Monday, January 31, 2011

Definition of Cerebral Palsy vs Chromosomal Syndrome for Children with Special Needs

Recently I was sitting in a meeting regarding a special needs child, when one of the professionals in the meeting asked for the child's diagnosis.  A couple of people responded 'cerebral palsy' a couple of people didn't think that was the case.  

I didn't think that was the case because the boy was 11 years old and the size of a 5 year old.  When we checked the file we realized he was diagnosed 'Mosaic Down's Syndrome.'  
Children with cerebral palsy tend to look normal, children with syndromes have a 
'different' look.  Children with syndromes usually have asymmetrical facial features, smaller stature or larger stature- basically not 'normal'. 

So what's the difference between cerebral palsy and a genetic or chromosomal syndrome?

A simple definition of cerebral palsy is a trauma, injury, illness or toxin in utero, during birth or within a short time after birth. 

A more official definition of cerebral palsy is:
Cerebral palsy refers to nonprogressive syndromes characterized by impaired voluntary movement or posture, possibly a cognitive impairment and resulting from prenatal developmental malformations or perinatal or postnatal CNS damage. Syndromes manifest before age 5 yr. Diagnosis is clinical.

The phrase ‘diagnosis is clinical’ means that there are no tests for identifying cerebral palsy, diagnosis is based on an educated ‘guess’ by the physician.

I have been working with special needs children for 13 years. I find that unless a child obviously has a syndrome such as Down’s syndrome they are usually categorized as cerebral palsy.

The diagnosis of cerebral palsy is a catchall label that insurances recognize, which is important when obtaining services and equipment. At the time of a child’s birth or when the disability is identified, usually when the child is not meeting their developmental milestones, there are very few clues to assist in identifying a possible syndrome so the label seems appropriate.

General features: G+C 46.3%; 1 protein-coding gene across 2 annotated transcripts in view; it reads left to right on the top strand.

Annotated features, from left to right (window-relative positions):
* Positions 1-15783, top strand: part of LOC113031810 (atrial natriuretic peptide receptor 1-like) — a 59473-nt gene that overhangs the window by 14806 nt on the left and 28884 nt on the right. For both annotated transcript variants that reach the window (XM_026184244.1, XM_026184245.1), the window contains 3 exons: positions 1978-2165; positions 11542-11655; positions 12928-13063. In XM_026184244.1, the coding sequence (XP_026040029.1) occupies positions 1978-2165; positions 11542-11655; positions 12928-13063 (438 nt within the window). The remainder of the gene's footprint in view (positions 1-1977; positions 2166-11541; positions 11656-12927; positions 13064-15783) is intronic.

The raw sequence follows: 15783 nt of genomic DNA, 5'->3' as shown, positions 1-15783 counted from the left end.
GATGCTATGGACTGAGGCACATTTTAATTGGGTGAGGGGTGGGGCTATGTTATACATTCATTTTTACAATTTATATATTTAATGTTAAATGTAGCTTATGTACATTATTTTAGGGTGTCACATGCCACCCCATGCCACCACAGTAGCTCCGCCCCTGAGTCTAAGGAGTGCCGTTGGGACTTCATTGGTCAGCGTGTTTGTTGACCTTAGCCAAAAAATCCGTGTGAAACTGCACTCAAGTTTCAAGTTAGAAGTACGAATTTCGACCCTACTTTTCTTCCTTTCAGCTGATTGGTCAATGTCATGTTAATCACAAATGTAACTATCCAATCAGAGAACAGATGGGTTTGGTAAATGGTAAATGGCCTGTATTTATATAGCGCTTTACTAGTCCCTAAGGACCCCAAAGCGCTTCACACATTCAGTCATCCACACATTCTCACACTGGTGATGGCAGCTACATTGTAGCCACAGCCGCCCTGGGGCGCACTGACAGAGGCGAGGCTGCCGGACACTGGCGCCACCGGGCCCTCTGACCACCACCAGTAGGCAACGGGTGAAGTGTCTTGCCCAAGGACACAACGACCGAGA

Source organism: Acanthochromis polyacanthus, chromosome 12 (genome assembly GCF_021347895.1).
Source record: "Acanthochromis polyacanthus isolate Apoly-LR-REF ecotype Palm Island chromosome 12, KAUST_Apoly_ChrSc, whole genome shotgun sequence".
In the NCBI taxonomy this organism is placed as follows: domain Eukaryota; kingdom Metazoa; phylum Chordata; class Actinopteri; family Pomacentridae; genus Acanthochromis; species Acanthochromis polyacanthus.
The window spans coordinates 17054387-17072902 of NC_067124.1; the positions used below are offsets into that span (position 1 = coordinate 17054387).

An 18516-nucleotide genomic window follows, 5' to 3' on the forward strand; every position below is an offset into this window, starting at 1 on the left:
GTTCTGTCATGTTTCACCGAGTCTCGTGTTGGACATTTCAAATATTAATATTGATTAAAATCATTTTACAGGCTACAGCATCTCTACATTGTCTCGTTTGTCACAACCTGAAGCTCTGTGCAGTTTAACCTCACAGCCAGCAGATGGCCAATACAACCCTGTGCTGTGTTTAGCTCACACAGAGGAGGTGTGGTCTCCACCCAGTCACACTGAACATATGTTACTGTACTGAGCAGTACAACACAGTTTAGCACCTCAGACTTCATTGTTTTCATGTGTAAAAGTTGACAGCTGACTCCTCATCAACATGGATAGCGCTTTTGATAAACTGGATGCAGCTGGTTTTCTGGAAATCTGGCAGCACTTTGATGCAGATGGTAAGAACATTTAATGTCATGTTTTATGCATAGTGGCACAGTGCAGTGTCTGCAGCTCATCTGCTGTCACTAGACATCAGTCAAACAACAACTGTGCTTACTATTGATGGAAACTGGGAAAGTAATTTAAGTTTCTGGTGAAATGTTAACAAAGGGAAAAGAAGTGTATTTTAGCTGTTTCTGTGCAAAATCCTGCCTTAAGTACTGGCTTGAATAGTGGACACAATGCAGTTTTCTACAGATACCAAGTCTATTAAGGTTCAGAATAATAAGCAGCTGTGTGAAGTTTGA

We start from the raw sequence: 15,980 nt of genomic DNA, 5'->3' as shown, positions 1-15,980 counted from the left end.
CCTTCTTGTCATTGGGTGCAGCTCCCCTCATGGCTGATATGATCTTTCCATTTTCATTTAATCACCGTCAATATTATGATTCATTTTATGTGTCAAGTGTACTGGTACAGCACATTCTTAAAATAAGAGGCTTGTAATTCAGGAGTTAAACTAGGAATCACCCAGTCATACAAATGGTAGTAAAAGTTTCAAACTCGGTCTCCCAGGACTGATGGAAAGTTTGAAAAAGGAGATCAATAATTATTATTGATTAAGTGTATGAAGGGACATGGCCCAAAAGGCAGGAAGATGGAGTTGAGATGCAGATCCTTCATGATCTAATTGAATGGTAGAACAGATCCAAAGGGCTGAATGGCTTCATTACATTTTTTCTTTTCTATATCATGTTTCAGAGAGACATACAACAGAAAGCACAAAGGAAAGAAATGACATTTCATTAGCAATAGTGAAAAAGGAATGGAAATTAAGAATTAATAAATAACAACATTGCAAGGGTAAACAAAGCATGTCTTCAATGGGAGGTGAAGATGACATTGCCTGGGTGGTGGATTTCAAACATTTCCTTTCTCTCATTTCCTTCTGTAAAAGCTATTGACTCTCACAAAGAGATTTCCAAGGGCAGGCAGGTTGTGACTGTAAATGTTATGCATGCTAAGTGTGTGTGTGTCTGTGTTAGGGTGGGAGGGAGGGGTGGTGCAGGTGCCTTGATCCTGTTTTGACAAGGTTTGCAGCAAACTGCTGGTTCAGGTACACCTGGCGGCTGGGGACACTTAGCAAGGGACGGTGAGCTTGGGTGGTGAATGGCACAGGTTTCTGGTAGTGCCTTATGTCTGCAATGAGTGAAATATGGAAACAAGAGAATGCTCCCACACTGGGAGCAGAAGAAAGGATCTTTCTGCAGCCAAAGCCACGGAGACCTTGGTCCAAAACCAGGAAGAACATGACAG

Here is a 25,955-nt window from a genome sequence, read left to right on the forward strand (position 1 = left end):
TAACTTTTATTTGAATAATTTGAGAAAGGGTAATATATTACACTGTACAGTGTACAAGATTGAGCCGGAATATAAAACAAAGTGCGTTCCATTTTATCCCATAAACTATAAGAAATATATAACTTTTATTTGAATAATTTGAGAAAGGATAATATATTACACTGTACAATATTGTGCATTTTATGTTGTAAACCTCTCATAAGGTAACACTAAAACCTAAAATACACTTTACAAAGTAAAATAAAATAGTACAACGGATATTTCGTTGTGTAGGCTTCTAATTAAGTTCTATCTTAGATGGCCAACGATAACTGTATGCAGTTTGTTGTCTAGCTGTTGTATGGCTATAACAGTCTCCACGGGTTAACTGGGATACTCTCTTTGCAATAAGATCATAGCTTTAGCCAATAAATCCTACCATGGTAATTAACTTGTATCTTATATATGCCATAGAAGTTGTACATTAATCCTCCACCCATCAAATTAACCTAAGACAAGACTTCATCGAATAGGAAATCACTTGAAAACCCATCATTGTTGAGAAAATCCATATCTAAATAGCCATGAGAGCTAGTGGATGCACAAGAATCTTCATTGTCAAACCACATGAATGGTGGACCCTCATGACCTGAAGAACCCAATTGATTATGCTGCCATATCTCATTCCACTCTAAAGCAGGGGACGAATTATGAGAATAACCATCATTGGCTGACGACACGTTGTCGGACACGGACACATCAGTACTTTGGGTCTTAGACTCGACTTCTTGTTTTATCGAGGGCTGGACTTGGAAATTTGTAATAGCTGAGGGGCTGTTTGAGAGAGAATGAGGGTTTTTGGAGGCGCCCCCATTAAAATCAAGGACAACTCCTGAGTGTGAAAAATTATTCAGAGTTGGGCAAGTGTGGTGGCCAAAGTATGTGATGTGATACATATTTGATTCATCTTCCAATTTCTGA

But what if a child with a disability doesn’t have cerebral palsy and why does it matter?

Some children labeled with cerebral palsy actually have syndromes caused not by a prenatal, perinatal or postnatal trauma, illness or toxin. Some disabilities can be linked directly to genetic anomalies the most well known being Down's syndrome.

What is a syndrome?
A syndrome is a group of signs and symptoms that together are characteristic of a particular disease or disorder. In this frame of reference a syndrome will be defined as a chromosomal abnormality.

Kabuki Syndrome
Chromosome Abnormalities
Children with chromosome abnormalities are born with an irregular number of chromosomes (more than or fewer than 46) or with one or more chromosomes that have irregular structures (deletions from or duplications to parts of an individual chromosome, or with a part of one chromosome moved to another location).
Or a more brief definition is: Chromosome diseases are genetic diseases where a large part of the genetic code has been disrupted.
Many times it does not matter if a child has a ‘syndrome’ (chromosomal abnormality) or cerebral palsy. The cause of the disability does not affect the course of treatment or the prognosis. For example if a child has a cognitive impairment regardless of the cause, cerebral palsy or a syndrome, the therapeutic interventions and the consequences of the cognitive impairment do not change.

Knowing if a child with a disability has a cerebral palsy or a syndrome is important if:
  • The syndrome is genetic and the parents are thinking of having another child.
  • There are issues that need to be addressed surgically to improve quality of life of the child.
  • Many times with a syndrome there are certain characteristics or behaviors that a child will exhibit and sometimes there will be documented ways of dealing with these issues that will be of help.

Angelman's syndrome seems to be a syndrome that is difficult to identify at birth but easy to identify by knowing the characteristics of the syndrome by the time the child is 4 years old.  Has anyone else noticed particular syndromes that seem to be labeled cerebral palsy that as the child develops are obviously something different?


Shannin said...

thank you for this

MARI said...

Your blog is very informative. I did not know there was a difference and that a lot of the children I would probably identify as having cp actually have some kind of syndrome... As you mentioned it only matters if the information about the syndrome impacts the treatment in clinic or classroom.

Breanna Davis said...

There are differences and it seems as if my child has both Angelman syndrome and Cerebral palsy. Deafness occurred along with stiffness of the ankles which are symptoms of cerebral palsy and not Angelman syndrome.